Yuletide Yesteryear: St Louis Holiday Homes
When Dickens wrote of Christmases past he did so based on memories. In St Louis you don’t have to depend on memories alone to revisit Christmases past. All one has to do is visit one of St Louis’ museum homes.
Tower Grove, the country home of Henry Shaw, located within the grounds of the Missouri Botanical Garden, shines a little brighter this holiday season during the Garden’s premiere of Garden Glow. Following the lights of the Garden Glow’s multicolored light displays leads visitors under a canopy of tree lanterns. The Lanterns serve as a transition to Tower Grove House whose windows are candlelit and doorways are garland draped. Step inside and browse the mansion’s three floors, which are filled with vintage holiday decor before exiting through the kitchen’s backdoor for a stroll through the illuminated Victorian boxwood maze.
Downtown lucky guests can share in a cup of cheer (Virginia Campbell’s Roman Punch) at the Campbell House Museum’s Candlelight Christmas Open House on December 19 form 6-8pm. Campbell House, considered one of the country’s most complete Victorian homes is renowned for its opulent original furnishings, including an extensive collection of china and silver that 19th century President Grant ate from. The Campbell dining room will again be set for the holiday feast and its double parlor is lavishly outfitted in late 19th-century Victorian yuletide décor, While the holiday hustle may prevent you from making the Campbell candlelight tour you can still catch the Campbell House’s decorations that will be on display through January 15.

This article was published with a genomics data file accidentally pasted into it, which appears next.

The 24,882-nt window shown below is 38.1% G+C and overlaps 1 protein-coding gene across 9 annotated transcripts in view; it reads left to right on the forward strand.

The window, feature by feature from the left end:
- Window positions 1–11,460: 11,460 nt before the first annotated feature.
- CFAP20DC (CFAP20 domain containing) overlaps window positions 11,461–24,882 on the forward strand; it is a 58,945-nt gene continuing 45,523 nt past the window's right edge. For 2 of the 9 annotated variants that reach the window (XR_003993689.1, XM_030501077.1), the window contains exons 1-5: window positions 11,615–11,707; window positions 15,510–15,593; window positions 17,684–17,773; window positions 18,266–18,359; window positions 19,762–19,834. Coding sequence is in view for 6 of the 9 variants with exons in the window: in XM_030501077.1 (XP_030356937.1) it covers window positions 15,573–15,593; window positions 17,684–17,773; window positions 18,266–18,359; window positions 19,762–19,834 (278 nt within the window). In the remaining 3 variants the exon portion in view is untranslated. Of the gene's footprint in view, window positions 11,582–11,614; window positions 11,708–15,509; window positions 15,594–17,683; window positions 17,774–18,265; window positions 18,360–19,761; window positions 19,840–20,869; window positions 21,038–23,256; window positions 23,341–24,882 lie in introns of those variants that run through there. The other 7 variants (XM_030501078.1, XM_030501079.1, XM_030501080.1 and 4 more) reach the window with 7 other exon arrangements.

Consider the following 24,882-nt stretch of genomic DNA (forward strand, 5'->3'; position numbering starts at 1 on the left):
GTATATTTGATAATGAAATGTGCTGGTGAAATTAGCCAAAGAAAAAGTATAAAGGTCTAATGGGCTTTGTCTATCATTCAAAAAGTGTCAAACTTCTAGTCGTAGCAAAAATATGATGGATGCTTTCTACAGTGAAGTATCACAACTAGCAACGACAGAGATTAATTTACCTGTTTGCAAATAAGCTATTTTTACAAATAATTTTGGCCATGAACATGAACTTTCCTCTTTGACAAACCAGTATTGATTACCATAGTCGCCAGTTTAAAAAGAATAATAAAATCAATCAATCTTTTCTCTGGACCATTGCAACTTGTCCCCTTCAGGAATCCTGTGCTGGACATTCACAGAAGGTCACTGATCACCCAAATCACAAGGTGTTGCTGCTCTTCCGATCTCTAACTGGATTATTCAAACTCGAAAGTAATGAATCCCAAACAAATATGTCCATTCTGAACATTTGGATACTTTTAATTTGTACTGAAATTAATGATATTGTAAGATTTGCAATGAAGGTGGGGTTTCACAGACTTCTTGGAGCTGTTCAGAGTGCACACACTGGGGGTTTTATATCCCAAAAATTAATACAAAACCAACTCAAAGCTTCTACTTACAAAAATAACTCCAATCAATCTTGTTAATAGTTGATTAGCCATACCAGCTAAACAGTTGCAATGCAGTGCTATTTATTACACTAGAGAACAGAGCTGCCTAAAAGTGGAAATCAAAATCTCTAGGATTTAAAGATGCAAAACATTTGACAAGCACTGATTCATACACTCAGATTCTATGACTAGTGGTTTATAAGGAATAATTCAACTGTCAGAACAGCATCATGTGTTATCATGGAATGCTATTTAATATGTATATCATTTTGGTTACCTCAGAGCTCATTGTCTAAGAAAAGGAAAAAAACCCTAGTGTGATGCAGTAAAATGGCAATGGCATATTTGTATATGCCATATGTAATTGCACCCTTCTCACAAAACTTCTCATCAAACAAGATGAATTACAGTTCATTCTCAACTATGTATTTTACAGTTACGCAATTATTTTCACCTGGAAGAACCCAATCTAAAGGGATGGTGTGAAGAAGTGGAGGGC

The next house Santa knows well is The Eugene Field House and St Louis Toy Museum. Located just a few blocks from the Old Courthouse, the 19th century row house was the childhood home to the Children’s Poet Eugene Field, whose father, Roswell, served as Dred Scott’s attorney in his fight for freedom. Today the Field House’s lower levels interprets the 1850s lifestyle experienced by the Fields along with preserving Field family artifacts. The top floor houses the impressive collection of toys of the St Louis Toy Museum. Toys on display date from the 1700s to the mid-20th century. And while the toys are a natural draw for visitors to see the holiday highlight of the Field House is its vintage six-foot feather Christmas tree bedecked with rare ornaments such as the imported German glass ornaments popular during the late Victorian period.
Campbell and The Field Houses are open to the public with a modest admission. Tower Grove House is included with the Garden admission. Each house provides a nostalgic look back into St Louis’ Christmases where one can come home to rediscover the past while creating new memories to cherish for Christmases yet to come.
Guest Blogger Suzanne Corbett a freelance writer from St. Louis, Missouri contributed this blog.